Effective cold rooms and cooling techniques for avocado export.

Cooling is the most important operation within the post-harvest chain, as this sets the parameters for fruit quality, as well as shelf life and potential post-harvest defects. Generally, each cooling parameter set at the origin, and the degree to which these have been effectively implemented are critical to the success of the entire product quality.  

To ensure the avocados remain in optimal condition, it is crucial to follow each stage of the cooling process meticulously, which includes:

1. Receiving and weighing  

The first step is to remove unmarketable fruits if this is not done at the orchard, with any decay, physical injuries, defects caused by insects or rodents, misshapen or immature fruit. The avocados are first received at an ambient packing facility, undergo physical quality check, and sample collection for quality control and maturity testing. Depending on the operations, a GRN traceability code is created by identifying the specific farm the fruit is from. Here, the fruit is accumulated in well-ventilated containers to prevent heat buildup. Fruit is received at ambient, enters the grading line, where it is graded, washed, dried, and inspected. In larger operations, an exporter would typically have flume conveyance to wash the fruit, waxing to prevent fungal infections and use roller brushes to dry the fruit.

Learn more about one of our clients, Kakuzi PLC, an avocado exporter who, in 2020, invested in two InspiraFarms Cooling cold rooms. Each room is 100 square meters and can hold 40 pallets. With pre-cooling capabilities using forced-air fans and evaporators, these rooms can now cool down 40 metric tons of avocado in just 24 hours, with a total cooling capacity of 160 kW. [Read the full story here]

3. Boxing and palletising. 

The graded fruit is boxed at ambient temperatures, and palletizing the boxes is done at ambient temperatures or in a refrigerated room (common practise in East-Africa and Southern-Africa respectively).


4. Forced air cooling stage

Forced air cooling is one pre-cooling method, used mainly for bulk produce and palletized produce. Chilled air is forced to flow around each piece of produce. This close contact of chilled air with the product results in rapid, even cooling throughout the mass of produce, making it reach every package on a pallet, crate or bin in a much shorter time. This ensures that cold air circulates evenly around and through the pallets, leading to a consistent temperature throughout the load. This uniformity is essential for maintaining consistent quality across all the avocados in the shipment. Additionally, produce sensors should be used to record the temperature of the fruit in its boxes. While this is the most recommended precooling technique, a regular cold room with sufficient cooling capacity and airflow will work.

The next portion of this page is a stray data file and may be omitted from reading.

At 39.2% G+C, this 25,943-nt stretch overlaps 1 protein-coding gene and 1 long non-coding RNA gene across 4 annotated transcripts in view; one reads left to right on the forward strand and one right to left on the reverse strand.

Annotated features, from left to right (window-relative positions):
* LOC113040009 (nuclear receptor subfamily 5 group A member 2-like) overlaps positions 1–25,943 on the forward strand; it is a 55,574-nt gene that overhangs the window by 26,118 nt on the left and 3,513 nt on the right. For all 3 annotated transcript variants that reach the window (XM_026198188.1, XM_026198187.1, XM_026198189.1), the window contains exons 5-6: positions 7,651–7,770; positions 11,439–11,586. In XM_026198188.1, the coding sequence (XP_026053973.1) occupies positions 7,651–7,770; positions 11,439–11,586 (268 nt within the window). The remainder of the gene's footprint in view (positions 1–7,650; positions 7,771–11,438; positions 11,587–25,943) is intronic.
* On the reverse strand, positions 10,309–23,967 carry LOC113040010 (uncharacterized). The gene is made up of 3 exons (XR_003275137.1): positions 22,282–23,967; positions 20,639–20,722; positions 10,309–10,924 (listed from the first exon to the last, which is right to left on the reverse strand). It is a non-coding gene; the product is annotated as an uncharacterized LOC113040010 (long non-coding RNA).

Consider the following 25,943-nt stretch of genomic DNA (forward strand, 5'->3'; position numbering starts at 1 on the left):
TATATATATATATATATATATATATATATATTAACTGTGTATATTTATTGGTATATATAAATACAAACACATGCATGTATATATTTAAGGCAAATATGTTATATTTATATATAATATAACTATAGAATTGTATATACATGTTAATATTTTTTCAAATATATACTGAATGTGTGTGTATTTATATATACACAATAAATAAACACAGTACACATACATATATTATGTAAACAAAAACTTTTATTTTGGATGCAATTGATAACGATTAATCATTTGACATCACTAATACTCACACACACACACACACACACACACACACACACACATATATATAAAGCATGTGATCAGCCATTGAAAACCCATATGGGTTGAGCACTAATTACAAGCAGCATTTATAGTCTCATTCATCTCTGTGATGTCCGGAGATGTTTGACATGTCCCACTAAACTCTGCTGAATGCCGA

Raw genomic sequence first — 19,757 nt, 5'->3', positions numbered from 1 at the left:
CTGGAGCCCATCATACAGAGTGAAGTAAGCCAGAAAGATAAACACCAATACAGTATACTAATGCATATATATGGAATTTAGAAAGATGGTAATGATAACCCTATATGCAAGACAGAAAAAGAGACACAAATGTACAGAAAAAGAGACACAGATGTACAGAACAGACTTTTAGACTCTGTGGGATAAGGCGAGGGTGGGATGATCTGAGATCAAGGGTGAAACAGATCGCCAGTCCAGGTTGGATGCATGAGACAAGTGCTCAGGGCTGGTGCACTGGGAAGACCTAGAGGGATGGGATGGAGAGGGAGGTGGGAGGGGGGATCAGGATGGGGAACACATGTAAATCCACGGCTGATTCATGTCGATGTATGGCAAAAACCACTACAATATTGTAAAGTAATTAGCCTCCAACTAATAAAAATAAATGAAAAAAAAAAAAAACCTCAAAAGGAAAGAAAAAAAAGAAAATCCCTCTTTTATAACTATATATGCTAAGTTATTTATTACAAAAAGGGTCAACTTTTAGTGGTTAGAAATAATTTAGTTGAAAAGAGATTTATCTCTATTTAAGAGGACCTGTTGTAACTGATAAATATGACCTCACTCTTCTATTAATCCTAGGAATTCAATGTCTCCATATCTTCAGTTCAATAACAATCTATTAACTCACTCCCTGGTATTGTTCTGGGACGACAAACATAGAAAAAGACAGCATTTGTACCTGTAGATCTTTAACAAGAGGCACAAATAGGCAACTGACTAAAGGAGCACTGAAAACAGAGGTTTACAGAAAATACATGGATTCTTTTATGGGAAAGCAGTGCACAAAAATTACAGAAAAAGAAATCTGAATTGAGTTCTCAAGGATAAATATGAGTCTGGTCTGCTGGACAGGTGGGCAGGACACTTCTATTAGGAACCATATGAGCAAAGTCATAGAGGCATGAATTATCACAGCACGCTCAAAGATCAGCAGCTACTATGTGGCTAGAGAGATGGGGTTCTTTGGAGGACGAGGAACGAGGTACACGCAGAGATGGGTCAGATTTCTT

InspiraFarms Cooling offers a range of forced-air pre-cooling machines, with a variety of pressures between 150 to 300pa and adjustable airflows, allowing it to match it with a range of cooling machines and to treat up to 20 pallets of product, depending on the crop and other conditions. The suction box is the cheapest and most portable of these precooling solutions. Read more here and get a quote here.  

 5.  Cold storage

The size of this room should be able to hold at least one day’s packing or more if the fruits are dispatched daily. Here, fruits ready to be loaded into reefers are kept. 

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Once the product is packed, palletised and forced air-cooled, it is moved to the dispatch cold room, where it is maintained at +4°C to +7 °C and has a high relative humidity (85-90%). The exact optimal storage temperature for avocados depends on various factors such as variety, maturity stage and storage time. However, avocados should not be stored below their critical temperature, as chilling injury can occur, causing uneven ripening, susceptibility to decay, and browning. Therefore, regularly monitor the cold room, or utilise remote monitoring tools such as InspiraCoolCloud, a portal that helps you manage your operations, by visualising your data readings (temperature, relative humidity, pulp temperature, door openings, energy, ethylene, CO2, and more) and helps you manage your operation via computer or phone.

Get a quote here.

6. Dispatch to refrigerated containers

The palletised and cooled avocados are moved from the dispatch cold room into refrigerated containers, ensuring minimal exposure to ambient temperatures during this process to maintain the cold chain. At the same time, reefers should stick to the recommended temperature (+4 to +7°C), while utilising data loggers to ensure that there are no temperature fluctuations. 

In conclusion 

Postharvest cooling is a critical step to meet the minimum export standards in the fresh produce export market. With the increasing demand for avocados worldwide, it is crucial to have the right cooling technology to preserve the fruit’s quality and extend its shelf life to the last mile. The solutions outlined in this article provide useful options for avocado exporters, but it is essential to select the appropriate technology that suits your specific needs.

Furthermore, it is essential to understand that cooling protocols can vary depending on the destination market, and exporters must work closely with their marketers to ensure their on-farm cooling practices align with market handling conditions. In doing so, exporters can tap into the market, and take advantage of the growing demand and lucrative markets for high quality avocados.

Interested in on-farm pre-cooling and cold chain for your fresh produce? 

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